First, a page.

Blood samples

Fasting venous blood samples were collected at each study visit, and included one 4 mL EDTA-lined vacuum tube, one lithium-heparin 5 mL tube, and one serum gel 5 mL for immediate analyses of routine markers. One additional lithium-heparin 5 mL tube for amino acid assays including methionine, tHcy, cystathionine, and tCys was collected. One additional 5 mL serum gel tube was collected for analysis of adipokines and hepatokines.

All samples were inverted 6–8 times directly after withdrawal. For immediate analyses of routine markers, the 4 mL EDTA tube was stored at 4 ℃ whereas the 5 mL lithium-heparin tube was centrifuged at 2500 g at 4 ℃ for 10 min, and stored at 4 ℃. The 5 mL serum tubes were left in room temperature for a minimum of 30 min to ensure clot activation and then centrifuged for 10 min at 1500 g. Serum was stored at – 20 ℃ until analysis of routine markers. For amino acid assays, one 5 mL lithium-heparin tube for amino acid assays was directly placed in ice water, and centrifuged within 15 min at 2000 g at 4 ℃ for 5 min. Immediately after centrifugation, a minimum of 650 µL were transferred to cryotubes and stored at –80 ℃ until analysis. Amino acid assays were performed at the Department of Pediatrics and Inherited Metabolic Disorders, First Faculty of Medicine, Charles University and General University Hospital in Prague. The samples were shipped on dry ice.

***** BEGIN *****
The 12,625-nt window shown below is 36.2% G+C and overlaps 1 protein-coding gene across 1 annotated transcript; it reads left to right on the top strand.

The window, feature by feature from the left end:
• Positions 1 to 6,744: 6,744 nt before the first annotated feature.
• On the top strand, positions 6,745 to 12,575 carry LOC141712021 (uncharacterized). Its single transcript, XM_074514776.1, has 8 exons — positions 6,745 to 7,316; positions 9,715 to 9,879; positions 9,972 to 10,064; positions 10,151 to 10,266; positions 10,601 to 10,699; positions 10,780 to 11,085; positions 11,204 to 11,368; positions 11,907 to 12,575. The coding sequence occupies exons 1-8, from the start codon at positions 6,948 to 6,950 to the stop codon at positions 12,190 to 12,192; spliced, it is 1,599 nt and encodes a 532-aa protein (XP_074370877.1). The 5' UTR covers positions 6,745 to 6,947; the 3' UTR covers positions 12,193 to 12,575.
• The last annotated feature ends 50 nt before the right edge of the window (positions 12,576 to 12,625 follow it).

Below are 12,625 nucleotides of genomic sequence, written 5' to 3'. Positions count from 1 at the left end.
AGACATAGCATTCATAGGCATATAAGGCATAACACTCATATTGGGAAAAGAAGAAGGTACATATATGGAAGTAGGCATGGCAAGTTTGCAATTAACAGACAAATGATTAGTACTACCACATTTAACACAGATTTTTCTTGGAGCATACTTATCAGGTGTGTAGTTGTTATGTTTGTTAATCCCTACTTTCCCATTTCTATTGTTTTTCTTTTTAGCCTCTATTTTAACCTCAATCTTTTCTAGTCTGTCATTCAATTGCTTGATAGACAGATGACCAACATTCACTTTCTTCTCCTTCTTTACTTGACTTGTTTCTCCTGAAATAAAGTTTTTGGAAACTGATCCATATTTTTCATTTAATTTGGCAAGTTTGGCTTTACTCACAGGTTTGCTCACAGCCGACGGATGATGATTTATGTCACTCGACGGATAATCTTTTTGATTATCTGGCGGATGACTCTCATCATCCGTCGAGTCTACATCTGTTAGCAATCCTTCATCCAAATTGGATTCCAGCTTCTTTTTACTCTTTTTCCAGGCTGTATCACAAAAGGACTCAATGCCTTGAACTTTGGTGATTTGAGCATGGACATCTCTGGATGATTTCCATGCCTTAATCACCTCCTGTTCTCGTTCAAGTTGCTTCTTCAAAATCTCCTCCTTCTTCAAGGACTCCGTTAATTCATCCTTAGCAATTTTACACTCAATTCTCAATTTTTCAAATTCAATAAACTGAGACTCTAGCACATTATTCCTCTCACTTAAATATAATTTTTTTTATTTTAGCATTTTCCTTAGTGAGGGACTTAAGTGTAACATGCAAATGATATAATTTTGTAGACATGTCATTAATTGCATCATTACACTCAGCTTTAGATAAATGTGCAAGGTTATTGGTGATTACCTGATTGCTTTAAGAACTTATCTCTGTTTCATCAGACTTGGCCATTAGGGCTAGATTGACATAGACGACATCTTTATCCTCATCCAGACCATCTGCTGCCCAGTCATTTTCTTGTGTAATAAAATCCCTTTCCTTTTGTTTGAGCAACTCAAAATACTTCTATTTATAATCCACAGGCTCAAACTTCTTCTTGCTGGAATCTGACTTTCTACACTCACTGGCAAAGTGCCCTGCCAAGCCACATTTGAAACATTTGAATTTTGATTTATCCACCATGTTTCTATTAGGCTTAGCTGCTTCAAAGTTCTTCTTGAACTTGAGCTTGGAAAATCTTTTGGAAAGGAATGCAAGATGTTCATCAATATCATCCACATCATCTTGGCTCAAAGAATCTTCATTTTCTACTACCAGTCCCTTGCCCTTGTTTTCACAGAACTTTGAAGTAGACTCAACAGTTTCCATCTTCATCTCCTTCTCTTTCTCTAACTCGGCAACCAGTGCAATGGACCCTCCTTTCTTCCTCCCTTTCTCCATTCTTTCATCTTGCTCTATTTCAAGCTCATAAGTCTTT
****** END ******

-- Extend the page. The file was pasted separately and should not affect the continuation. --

Urine samples

A 24-h urine collection took place before each study visit and started after the participants had emptied their bladder for the first time the morning prior. All urine after this point was collected in 3 L containers with light protection and stored at 4 ℃, the total 24-h urinary volume was determined by reading the collected quantity from the scale on the urine container. Twenty-four-hour urine were subsequently aliquoted and stored at – 80 ℃ until analysis, and shipped on dry ice to Prague.

Biochemical analyses